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Here is the oral history of a southern school system that implemented desegregation with quiet dignity. In the struggle for civil rights, calm compliance is rarely documented, but Adams and DeBlack have recorded peace in the words of the educators and students who created it.
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Book Description Univ Arkansas Press. Condition: BRAND NEW. BRAND NEW Hardcover A Brand New Quality Book from a Full-Time Veteran Owned Bookshop in business since 1992!. Seller Inventory # 2618753
Book Description University of Arkansas Press. Condition: BRAND NEW. BRAND NEW Hardcover A Brand New Quality Book from a Full-Time Veteran Owned Bookshop in business since 1992!. Seller Inventory # 2769717
Book Description 1994. HRD. Condition: New. New Book. Shipped from US within 10 to 14 business days. Established seller since 2000. Seller Inventory # TX-9781557283580
Book Description University of Chicago press. Condition: New. Brand New. Seller Inventory # 1557283583
Book Description University of Arkansas Press, United States, 1994. Hardback. Condition: New. New.. Language: English . This book usually ship within 10-15 business days and we will endeavor to dispatch orders quicker than this where possible. Brand New Book. Among the many changes that have occurred in our country in the last forty years, few have been as significant as those heralded by the Supreme Court s decision in the Brown vs. the Board of Education case in 1954. By declaring racially segregated public schools unconstitutional, the court set in motion forces that resulted in the dismantling of the legal structure of Jim Crowism. The impact of the Brown decision was national in scope, but in no other region was its impact more far-reaching and traumatic than in the South. In Arkansas, as in other Southern states, racial segregation was not merely a well-established way of life, it was firmly imbedded in law.While school desegregation generated much noise and some violence elsewhere in the South, the city of Fayetteville, Arkansas, confronted the issue and resolved it with a good deal of dignity and grace, becoming the first Southern city to accommodate the Brown decision.Through this collection of interviews with those who were involved in the desegregation process - students, teachers, administrators, civic leaders, and members of local groups - we learn of the determination of citizens to obey the law of the land and to see that freedom and equality took priority over their commitment to a school system that patently discriminated against one group of citizens. Seller Inventory # BTE9781557283580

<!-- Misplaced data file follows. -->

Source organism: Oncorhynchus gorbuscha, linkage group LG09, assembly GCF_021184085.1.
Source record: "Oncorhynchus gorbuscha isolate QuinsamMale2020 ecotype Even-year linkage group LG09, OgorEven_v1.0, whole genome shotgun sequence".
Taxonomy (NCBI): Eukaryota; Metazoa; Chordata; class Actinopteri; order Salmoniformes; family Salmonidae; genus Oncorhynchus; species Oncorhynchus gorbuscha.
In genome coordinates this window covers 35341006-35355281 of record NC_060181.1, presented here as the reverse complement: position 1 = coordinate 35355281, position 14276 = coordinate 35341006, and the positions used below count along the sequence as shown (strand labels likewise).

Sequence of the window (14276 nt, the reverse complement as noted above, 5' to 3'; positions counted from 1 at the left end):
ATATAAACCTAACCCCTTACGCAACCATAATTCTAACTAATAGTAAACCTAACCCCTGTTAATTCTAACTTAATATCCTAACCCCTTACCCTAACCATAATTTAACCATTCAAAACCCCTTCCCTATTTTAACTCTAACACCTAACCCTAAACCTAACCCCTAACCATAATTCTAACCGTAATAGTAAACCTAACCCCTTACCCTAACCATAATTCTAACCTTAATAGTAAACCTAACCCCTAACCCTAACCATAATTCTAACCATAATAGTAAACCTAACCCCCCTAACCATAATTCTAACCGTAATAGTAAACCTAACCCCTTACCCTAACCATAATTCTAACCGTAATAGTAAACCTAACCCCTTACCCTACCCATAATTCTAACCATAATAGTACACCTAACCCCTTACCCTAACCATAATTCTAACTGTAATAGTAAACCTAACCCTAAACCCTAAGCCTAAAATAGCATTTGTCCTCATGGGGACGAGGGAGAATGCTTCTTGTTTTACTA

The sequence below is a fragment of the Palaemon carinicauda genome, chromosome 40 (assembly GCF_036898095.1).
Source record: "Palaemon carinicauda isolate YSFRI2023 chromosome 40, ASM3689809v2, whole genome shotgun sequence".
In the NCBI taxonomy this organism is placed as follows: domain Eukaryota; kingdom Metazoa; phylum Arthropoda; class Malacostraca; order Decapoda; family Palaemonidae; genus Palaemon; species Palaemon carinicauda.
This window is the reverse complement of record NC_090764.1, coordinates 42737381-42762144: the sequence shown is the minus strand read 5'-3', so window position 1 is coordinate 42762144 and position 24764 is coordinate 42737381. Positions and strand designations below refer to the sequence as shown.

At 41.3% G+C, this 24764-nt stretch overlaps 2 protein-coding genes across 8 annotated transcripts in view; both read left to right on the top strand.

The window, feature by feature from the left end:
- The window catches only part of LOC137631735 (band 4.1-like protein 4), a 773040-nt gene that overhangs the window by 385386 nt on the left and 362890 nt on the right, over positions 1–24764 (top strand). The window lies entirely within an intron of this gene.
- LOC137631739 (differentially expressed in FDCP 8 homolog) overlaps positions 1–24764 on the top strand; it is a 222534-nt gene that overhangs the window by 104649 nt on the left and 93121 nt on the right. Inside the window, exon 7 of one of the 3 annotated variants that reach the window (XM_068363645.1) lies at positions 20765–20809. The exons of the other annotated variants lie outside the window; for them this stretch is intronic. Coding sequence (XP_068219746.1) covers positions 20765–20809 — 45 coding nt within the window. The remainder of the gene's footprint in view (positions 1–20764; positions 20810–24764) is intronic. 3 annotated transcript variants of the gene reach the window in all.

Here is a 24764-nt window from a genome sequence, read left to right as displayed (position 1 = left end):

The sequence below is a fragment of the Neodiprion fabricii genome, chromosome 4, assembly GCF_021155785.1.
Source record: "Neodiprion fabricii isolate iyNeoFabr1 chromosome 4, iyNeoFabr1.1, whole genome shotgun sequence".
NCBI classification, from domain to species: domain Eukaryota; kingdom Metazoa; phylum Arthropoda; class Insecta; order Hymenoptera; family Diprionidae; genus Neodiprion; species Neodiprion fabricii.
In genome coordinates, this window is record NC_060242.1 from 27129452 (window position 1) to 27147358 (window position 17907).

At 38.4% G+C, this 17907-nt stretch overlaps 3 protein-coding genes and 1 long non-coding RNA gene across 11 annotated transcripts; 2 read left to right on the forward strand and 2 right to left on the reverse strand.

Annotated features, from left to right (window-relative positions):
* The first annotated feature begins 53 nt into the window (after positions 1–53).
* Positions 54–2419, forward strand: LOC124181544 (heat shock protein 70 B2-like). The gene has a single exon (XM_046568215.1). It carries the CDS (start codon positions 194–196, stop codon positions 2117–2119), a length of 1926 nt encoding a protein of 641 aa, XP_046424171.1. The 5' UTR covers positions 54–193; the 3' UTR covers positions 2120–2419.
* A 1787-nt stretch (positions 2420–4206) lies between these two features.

Book Description University of Arkansas Press, 1994. Hardcover. Condition: New. Never used!. Seller Inventory # P111557283583
Book Description University of Arkansas Press, 1994. Hardcover. Condition: New. Seller Inventory # DADAX1557283583
Book Description University of Arkansas Press, 1994. Condition: New. book. Seller Inventory # M1557283583